Putting the three r’s to (re)use


Hannah Loftspring

If a student places their trash in the incorrect can, whoever is working the table will notify them and tell them the correct placement so they can learn. There are students who ignore the friendly correction. Since the beginning of the school year, there has been an increase in students who do listen and learn from the corrections.

Hannah Loftspring, Spotlight Editor

From a young age students are told, “Reduce, reuse, and recycle.” In efforts to be able to do these three things, Sycamore has set up recycling programs, compost bins, and other programs to be more green.

At the high school, students sort their trash after lunch into three different cans: recycle, compost, and waste. Student volunteers oversee this process to ensure that other students are placing their trash into the appropriate can.

“I took AP Environmental last year and formed an awesome relationship with Mr. Ron Hochstrasser. When he was looking for people to work the lunch recycling tables, I was all over it. I think it’s important what this program is doing,” said Allison Kossen, 12.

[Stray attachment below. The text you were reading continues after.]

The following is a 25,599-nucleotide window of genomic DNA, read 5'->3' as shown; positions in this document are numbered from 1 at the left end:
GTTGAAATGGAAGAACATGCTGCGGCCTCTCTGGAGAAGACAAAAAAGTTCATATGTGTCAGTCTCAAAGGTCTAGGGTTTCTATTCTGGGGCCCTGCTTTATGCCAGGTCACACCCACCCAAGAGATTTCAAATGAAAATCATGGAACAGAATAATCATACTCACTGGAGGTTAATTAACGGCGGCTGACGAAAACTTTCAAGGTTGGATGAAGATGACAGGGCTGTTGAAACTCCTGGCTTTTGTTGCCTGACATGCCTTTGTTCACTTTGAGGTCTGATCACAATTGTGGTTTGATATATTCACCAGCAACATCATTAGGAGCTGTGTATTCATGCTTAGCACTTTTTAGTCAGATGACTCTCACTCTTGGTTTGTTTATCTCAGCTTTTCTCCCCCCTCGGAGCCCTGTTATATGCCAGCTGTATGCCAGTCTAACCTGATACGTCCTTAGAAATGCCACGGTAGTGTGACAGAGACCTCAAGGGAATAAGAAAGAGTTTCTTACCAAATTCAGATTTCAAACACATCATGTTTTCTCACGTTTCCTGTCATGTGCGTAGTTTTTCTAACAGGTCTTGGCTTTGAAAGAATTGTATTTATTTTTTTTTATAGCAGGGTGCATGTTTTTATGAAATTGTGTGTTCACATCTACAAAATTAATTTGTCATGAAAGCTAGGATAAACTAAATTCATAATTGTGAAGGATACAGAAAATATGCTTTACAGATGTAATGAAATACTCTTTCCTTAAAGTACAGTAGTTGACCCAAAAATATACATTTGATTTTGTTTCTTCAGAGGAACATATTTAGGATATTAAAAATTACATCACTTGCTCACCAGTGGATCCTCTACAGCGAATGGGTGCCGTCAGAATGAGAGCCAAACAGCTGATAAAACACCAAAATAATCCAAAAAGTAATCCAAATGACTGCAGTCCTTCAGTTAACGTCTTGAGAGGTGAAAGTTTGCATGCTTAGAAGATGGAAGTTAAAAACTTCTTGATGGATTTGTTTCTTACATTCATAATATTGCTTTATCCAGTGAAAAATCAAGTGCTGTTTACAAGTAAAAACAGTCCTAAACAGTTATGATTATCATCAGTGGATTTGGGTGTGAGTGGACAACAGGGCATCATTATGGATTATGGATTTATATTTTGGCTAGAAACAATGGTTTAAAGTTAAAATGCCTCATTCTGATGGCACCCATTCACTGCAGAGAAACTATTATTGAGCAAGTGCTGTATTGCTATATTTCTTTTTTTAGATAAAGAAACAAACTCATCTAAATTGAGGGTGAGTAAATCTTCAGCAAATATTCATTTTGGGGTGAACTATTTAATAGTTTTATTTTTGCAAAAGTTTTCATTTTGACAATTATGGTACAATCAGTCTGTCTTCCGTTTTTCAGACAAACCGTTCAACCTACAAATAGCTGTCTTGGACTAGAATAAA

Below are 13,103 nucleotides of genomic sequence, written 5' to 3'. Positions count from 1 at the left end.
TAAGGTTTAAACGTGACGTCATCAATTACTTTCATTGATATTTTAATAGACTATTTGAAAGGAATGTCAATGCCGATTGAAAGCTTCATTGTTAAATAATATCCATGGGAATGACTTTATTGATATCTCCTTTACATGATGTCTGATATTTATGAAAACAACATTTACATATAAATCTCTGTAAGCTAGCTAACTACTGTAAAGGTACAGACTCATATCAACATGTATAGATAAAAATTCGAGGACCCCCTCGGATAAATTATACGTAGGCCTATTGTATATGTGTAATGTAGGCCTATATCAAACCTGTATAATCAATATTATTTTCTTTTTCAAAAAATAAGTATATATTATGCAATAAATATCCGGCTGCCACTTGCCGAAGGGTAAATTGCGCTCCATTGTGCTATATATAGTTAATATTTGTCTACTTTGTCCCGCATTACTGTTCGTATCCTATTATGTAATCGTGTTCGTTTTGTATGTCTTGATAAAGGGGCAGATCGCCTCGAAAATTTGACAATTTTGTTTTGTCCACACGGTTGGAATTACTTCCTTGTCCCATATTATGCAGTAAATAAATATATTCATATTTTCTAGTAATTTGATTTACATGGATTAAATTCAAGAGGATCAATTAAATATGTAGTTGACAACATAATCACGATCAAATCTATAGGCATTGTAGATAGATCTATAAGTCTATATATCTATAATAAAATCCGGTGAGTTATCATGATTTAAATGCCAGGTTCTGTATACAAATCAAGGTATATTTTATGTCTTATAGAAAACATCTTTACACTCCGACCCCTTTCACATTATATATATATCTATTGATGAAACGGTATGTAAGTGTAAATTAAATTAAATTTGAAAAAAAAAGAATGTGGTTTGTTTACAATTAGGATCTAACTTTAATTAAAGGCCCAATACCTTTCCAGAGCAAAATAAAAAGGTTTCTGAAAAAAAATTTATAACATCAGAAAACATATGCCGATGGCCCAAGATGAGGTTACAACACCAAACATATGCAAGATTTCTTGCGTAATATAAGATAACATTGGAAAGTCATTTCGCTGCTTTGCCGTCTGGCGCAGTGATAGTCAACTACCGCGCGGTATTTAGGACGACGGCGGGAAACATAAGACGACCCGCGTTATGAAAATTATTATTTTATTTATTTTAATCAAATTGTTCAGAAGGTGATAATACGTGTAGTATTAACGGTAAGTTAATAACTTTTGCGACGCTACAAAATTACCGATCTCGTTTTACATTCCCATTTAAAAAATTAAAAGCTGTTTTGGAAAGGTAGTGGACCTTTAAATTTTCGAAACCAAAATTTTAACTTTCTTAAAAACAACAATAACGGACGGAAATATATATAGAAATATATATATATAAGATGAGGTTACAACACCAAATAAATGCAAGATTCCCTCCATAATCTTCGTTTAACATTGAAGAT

The program has been designed to simultaneously make the high school more green and teach kids how they can extend their recycling to at home.

The volunteers at lunch separate the trash correctly if students cannot and tell them what they did wrong. This way, they walk away from the trash station knowing what to do next time and hopefully collecting that knowledge for at home.

“It’s actually super entertaining watching people sort their things. Some people know exactly what to do and some people move their trash back and forth over the can just so confused about what to do,” said Kossen.

Similar recycling and composting programs are happening at the Junior High School, Greene School, and elementary schools. The motto, “Reduce, reuse, recycle” has not gone away.

“I didn’t like doing it at first because it takes a little more time, but once I got the hang of it I realized how important sorting your trash is because it can be so impactful. This is our earth! We have to protect it,” said Lluna Katz, 11.